The daily business briefing: October 26, 2021
Tesla becomes the first trillion-dollar automaker, Facebook reports higher profits as it faces fallout over leaked documents, and more
Tesla's market cap hits $1 trillion for 1st time
Tesla shares jumped by nearly 13 percent on Monday, vaulting the electric-car maker's market capitalization above $1 trillion for the first time. The spike followed car rental company Hertz's announcement that it planned to buy 100,000 Tesla cars by the end of 2022. After the purchase, electric vehicles will make up 20 percent of the Hertz fleet worldwide. Tesla shares, which bottomed out below $100 in the early days of the pandemic, settled above $1,000 for the first time, closing at $1,024.86. Tesla, the world's first trillion-dollar automaker, is now worth more than General Motors, Toyota Motor, Ford, Volkswagen, BMW, Honda, and several other automakers combined. The surge appeared to surprise Tesla CEO Elon Musk. "Strange that moved valuation," he said via Twitter, "as Tesla is very much a production ramp problem, not a demand problem."
Facebook reports profit increase as it faces fallout from leaked documents
Facebook reported Monday that its profit rose by 17 percent in the third quarter to $9.19 billion, up from $7.85 billion a year earlier. Revenue rose by 35 percent. The social media giant said it got a boost from strong advertising income. Facebook shares gained 2.5 percent in after-hours trading after rising 1 percent on Monday. The quarterly report came as Facebook contends with fallout from the Facebook Papers documents fueling allegations that the company put growth ahead of user safety, which Facebook CEO Mark Zuckerberg denies. "For now, the revenue picture for Facebook looks as good as can be expected," said eMarketer analyst Debra Aho Williamson, although she said the revelations from a Facebook whistleblower were "unsettling and stomach-churning." Zuckerberg said he welcomes "good-faith criticism," but the leaked documents are being used to paint a "false picture" of Facebook.
U.S. provides details on new rules for vaccinated foreign travelers
The Biden administration on Monday unveiled the specific changes in travel rules for foreign visitors set to take effect on Nov. 8. The new rules will let fully vaccinated adults enter the country. They have to show proof of vaccination before boarding their flight to the U.S. They must have received a vaccine approved by the Food and Drug Administration or the World Health Organization. They also will have to show proof of a negative COVID-19 test taken within three days of their departure. "The airlines will verify vaccination status in same way they have been, and will continue to do, with pre-departure negative COVID test results," a senior Biden administration official told reporters Monday. Children under 18 will be exempted from the vaccine requirement, largely because vaccines aren't yet available to children in many parts of the world, but those over 2 will have to show a negative COVID test.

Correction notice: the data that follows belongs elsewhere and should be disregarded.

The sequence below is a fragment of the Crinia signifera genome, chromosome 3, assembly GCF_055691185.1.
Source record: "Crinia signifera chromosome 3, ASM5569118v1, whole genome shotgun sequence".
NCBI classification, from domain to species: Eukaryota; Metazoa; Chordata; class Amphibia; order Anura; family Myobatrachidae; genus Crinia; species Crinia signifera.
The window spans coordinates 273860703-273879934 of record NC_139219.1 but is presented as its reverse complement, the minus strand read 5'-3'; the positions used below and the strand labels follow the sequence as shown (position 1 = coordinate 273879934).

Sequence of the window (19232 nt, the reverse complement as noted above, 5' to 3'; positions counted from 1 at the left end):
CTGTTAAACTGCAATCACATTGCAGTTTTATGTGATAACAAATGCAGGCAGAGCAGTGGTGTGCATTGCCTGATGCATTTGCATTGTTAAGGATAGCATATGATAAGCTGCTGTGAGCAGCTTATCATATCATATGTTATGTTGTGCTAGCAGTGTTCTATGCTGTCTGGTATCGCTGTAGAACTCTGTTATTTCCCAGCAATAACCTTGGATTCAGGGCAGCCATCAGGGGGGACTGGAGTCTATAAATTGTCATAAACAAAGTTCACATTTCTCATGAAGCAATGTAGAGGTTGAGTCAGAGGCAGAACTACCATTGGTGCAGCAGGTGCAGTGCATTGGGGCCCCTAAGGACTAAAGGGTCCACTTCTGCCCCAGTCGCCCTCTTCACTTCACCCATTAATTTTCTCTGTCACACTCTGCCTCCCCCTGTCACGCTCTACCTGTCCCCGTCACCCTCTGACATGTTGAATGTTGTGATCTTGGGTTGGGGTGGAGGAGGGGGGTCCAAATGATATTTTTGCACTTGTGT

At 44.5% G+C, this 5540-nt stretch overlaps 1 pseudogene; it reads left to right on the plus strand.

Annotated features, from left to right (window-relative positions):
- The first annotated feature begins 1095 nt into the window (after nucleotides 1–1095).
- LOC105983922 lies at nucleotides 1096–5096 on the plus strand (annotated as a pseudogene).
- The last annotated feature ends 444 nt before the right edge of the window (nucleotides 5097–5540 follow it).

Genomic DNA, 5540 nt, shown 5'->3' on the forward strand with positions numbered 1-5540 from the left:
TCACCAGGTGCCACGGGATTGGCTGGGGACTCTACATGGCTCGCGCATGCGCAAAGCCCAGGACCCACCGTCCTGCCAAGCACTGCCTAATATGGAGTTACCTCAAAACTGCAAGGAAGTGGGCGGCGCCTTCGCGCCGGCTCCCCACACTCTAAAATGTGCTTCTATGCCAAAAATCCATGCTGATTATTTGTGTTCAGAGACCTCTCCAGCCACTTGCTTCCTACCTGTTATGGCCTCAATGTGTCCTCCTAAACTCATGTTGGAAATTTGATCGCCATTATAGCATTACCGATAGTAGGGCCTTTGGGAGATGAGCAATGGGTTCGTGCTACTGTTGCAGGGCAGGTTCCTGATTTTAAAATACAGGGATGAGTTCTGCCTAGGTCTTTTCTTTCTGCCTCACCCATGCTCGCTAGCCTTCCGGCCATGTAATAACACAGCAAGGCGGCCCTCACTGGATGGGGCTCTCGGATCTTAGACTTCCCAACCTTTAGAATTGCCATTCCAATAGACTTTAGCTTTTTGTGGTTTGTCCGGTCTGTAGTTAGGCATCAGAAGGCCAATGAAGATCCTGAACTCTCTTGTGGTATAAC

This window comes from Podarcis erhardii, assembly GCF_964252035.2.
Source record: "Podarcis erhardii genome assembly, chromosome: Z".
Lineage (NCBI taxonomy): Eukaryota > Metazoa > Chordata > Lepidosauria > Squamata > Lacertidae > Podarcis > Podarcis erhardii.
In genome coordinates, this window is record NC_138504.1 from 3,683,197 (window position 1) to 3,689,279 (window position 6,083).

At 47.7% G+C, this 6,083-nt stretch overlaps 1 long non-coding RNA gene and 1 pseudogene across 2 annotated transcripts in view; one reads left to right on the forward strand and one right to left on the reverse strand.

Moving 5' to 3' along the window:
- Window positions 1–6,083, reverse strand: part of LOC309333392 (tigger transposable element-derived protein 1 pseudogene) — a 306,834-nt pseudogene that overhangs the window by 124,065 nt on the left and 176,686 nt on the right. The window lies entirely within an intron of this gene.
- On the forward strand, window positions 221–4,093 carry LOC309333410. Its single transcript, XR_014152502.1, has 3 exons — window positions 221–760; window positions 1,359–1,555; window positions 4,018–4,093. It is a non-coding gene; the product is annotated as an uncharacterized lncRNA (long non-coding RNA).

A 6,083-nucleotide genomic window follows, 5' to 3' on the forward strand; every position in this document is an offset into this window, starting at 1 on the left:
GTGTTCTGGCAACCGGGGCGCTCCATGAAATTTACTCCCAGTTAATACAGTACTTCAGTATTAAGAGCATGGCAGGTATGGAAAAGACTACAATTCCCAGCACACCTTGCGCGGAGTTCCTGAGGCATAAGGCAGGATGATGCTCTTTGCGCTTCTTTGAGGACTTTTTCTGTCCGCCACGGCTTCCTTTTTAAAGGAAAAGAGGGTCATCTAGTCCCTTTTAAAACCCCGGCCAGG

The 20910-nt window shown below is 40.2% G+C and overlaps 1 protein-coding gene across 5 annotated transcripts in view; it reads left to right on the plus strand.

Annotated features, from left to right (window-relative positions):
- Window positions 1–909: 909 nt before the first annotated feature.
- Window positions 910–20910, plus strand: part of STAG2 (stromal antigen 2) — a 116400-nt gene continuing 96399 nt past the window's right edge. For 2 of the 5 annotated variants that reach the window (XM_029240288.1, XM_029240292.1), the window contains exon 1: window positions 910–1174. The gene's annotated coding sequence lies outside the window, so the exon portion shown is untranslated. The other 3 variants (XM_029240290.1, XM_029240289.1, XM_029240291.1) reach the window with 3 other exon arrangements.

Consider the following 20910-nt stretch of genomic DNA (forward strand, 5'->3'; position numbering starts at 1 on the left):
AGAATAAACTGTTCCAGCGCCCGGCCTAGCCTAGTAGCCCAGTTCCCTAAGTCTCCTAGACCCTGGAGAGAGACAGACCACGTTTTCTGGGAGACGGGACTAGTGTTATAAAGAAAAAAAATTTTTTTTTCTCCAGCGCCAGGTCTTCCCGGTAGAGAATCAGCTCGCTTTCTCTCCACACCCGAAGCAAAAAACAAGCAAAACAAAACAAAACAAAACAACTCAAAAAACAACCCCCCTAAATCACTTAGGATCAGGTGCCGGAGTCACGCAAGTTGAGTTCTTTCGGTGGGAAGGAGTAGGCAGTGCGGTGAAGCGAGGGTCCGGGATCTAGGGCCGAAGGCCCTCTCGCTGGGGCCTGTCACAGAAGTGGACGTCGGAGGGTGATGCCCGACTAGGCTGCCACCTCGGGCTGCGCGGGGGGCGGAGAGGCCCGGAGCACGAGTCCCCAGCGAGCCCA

Stock futures rise after Dow, S&P 500 hit records
U.S. stock index futures rose early Tuesday after the Dow Jones Industrial Average and the S&P 500 closed at record highs on Monday. Futures tied to the Dow and the S&P 500 were up by 0.2 percent and 0.3 percent, respectively, several hours before the opening bell. Futures for the tech-heavy Nasdaq gained 0.7 percent ahead of a flurry of earnings reports from big technology companies. Facebook rose by 2.5 percent in after-hours trading on Monday after the social media giant beat analysts' earnings expectations but fell short on revenue and active monthly users. Google-parent Alphabet, Microsoft, and Twitter are due to report earnings after the bell on Tuesday, part of a big day and week for corporate earnings. Analysts expect Microsoft to show a strong third quarter, boosted by its Azure cloud-computing business.
Blue Origin announces plan for private space station
Blue Origin on Monday announced plans for a privately-owned space station that will serve as a "mixed-use business park" orbiting the Earth. The news came after the company, owned by Amazon founder Jeff Bezos, successfully completed its first human space flight missions with its New Shepard launch vehicle, which carried its first paying customer into space. Blue Origin, which is partnering with Sierra Space and Boeing on the project, said it aimed to have the space station, called Orbital Reef, in low Earth orbit by the end of the decade. "The station will open the next chapter of human space exploration and development by facilitating the growth of a vibrant ecosystem and business model for the future," the company said.